Senate Research Center

S.B. 1827


By: Huffman; Nelson






As Filed






According to the Centers for Disease Control (CDC), opioids were involved in 49,860 overdose deaths in 2019. This accounted for over 70 percent of all drug overdose deaths. While this is a public health and public safety crisis in Texas, opioids are wreaking havoc on Americans everywhere. In order to address and respond to this crisis, several multi-state lawsuits have been filed that seek financial damages from opioid manufacturers and distributors. Texas is party to most, if not all, of these multi-jurisdictional suits.


As a result of these suits and their respective settlements, Texas could see hundreds of millions of dollars flow through the state, and accordingly, through the state budget. Currently, these funds, once they get to Texas, are slated to be delivered straight to general revenue.


S.B. 1827 seeks to dedicate the state portion of the settlement funds from the opioid settlements to opioid abatement, and outline certain preferred avenues for opioid abatement.


As proposed, S.B. 1827 amends current law relating to the creation of the opioid abatement account.




This bill does not expressly grant any additional rulemaking authority to a state officer, institution, or agency.




SECTION 1. Amends Subchapter G, Chapter 403, Government Code, by adding Section 403.1044, as follows:


Sec. 403.1044. OPIOID ABATEMENT ACCOUNT. (a) Provides that the opioid abatement account is a dedicated account in the general revenue fund.


(b) Provides that the account is composed of:


(1) money received by the state from any source resulting directly or indirectly from an action by the state against an opioid manufacturer, an opioid distributor, or another person in the opioid industry relating to a violation of state or federal law on the manufacture, marketing, distribution, or sale of opioids;


(2) money appropriated or transferred to the account by the legislature;


(3) gifts and grants contributed to the account; and


(4) earnings on the principal of the account.


(c) Authorizes money in the account to be appropriated only to a state agency for the abatement of opioid-related harms.


(d) Authorizes a state agency to use money appropriated to the agency from the account only to:


(1) prevent opioid use disorder through evidence-based education and prevention, such as school-based prevention, early intervention, or health care services or programs intended to reduce the risk of opioid use by school-age children;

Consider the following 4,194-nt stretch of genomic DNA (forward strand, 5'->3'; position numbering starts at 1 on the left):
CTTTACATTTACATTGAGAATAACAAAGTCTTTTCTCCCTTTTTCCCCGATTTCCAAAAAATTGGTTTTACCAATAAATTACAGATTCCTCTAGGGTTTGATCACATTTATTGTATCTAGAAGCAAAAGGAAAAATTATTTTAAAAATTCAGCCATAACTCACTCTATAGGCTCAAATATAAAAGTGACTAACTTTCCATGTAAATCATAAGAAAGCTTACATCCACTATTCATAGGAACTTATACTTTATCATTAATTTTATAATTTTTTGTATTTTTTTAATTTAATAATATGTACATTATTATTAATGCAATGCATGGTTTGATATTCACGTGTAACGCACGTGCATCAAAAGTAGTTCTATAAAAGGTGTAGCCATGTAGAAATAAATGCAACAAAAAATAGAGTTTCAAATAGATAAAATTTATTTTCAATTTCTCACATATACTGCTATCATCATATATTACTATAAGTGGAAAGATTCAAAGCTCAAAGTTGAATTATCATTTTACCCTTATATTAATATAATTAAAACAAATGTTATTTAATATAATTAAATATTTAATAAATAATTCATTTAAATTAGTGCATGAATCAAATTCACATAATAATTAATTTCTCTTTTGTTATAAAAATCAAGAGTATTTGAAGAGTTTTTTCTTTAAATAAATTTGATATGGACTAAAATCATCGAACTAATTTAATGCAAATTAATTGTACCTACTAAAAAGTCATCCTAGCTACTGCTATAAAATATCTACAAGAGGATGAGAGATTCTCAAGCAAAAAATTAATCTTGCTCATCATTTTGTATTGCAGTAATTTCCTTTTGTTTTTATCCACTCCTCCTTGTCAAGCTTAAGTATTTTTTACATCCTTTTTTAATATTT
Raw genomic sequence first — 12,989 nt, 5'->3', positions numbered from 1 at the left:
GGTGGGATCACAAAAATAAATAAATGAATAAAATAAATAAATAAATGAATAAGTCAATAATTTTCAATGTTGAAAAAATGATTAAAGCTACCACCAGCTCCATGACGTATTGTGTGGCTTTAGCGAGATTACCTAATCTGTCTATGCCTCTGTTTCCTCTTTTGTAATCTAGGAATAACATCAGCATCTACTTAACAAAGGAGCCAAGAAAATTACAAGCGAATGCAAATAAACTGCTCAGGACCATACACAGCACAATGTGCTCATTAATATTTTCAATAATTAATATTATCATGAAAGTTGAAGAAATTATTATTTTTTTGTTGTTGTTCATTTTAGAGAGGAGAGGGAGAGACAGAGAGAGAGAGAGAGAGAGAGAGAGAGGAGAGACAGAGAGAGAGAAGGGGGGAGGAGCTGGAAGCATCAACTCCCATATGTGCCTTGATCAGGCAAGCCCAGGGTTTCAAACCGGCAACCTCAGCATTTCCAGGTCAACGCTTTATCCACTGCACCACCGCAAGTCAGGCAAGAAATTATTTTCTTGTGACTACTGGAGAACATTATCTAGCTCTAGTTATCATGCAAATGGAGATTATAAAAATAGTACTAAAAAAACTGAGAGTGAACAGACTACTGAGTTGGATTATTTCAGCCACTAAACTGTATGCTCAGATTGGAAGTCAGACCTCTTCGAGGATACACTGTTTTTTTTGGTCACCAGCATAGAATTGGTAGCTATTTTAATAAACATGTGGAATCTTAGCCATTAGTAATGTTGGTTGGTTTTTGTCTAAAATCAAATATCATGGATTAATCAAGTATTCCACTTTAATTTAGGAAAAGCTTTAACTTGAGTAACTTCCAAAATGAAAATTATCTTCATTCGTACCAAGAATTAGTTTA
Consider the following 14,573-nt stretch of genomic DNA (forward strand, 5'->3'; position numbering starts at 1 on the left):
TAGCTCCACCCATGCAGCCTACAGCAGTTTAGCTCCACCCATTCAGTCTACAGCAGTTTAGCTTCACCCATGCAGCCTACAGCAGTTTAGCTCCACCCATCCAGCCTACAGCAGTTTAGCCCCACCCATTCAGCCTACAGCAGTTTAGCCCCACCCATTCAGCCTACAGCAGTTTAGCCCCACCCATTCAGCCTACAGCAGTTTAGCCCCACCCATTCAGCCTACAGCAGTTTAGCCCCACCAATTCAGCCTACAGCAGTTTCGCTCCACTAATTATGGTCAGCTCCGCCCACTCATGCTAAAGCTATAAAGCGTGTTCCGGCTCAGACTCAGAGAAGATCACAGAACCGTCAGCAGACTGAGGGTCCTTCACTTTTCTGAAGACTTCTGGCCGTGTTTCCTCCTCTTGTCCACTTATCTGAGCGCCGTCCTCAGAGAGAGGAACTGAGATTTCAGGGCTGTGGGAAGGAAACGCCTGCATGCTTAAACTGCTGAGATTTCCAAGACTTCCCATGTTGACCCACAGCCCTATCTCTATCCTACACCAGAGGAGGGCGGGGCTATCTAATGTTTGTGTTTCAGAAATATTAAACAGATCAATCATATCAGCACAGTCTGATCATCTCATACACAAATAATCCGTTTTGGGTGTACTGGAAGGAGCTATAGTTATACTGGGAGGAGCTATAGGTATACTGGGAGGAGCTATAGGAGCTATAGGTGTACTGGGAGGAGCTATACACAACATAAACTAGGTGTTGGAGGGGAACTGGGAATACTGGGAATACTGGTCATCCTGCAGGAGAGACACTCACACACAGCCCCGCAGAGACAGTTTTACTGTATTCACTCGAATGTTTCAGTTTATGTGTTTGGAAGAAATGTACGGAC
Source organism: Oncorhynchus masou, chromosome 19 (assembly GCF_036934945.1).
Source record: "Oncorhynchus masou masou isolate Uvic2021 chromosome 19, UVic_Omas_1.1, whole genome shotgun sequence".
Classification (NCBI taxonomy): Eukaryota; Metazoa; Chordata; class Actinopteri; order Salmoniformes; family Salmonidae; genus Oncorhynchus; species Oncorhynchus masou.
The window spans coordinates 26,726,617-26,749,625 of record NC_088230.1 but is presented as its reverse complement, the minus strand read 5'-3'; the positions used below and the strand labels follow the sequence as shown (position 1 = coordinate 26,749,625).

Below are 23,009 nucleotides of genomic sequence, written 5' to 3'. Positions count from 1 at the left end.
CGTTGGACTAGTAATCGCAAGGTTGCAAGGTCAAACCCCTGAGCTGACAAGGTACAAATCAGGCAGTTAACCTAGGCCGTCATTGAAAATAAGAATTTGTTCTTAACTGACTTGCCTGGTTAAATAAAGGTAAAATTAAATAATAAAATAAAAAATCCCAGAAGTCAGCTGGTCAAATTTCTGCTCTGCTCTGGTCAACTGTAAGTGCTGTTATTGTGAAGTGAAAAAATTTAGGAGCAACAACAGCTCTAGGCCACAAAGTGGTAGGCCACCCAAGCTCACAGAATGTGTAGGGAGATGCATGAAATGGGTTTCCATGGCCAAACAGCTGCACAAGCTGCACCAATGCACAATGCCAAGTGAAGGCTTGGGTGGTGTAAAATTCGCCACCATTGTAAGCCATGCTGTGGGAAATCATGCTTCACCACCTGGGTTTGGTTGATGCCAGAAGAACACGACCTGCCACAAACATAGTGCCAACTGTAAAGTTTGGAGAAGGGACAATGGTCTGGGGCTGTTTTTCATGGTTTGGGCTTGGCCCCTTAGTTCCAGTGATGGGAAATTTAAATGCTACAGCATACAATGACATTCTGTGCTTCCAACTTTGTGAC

(2) support efforts to prevent or reduce deaths from opioid overdoses or other opioid-related harms, including through increasing the availability or distribution of naloxone or other opioid antagonists for use by health care providers, first responders, persons experiencing an opioid overdose, families, schools, community-based service providers, social workers, or other members of the public;


(3) create and provide training on the treatment of opioid addiction, including the treatment of opioid dependence with each medication approved for that purpose by the United States Food and Drug Administration, medical detoxification, relapse prevention, patient assessment, individual treatment planning, counseling, recovery supports, diversion control, and other best practices;


(4) provide opioid use disorder treatment for youths and adults, with an emphasis on programs that provide a continuum of care that includes screening and assessment for opioid use disorder and co-occurring behavioral health disorders, early intervention, contingency management, cognitive behavioral therapy, case management, relapse management, counseling services, and medication-assisted treatments;


(5) provide access to patients suffering from opioid dependence to all medications approved by the United States Food and Drug Administration for the treatment of opioid dependence and relapse prevention following opioid detoxification, including opioid agonists, partial agonists, and antagonists; and


(6) support treatment alternatives that provide both psychosocial support and medication-assisted treatments in areas with geographical or transportation-related challenges, including providing access to mobile health services, and telemedicine, particularly in rural areas.


SECTION 2. Effective date: September 1, 2021.�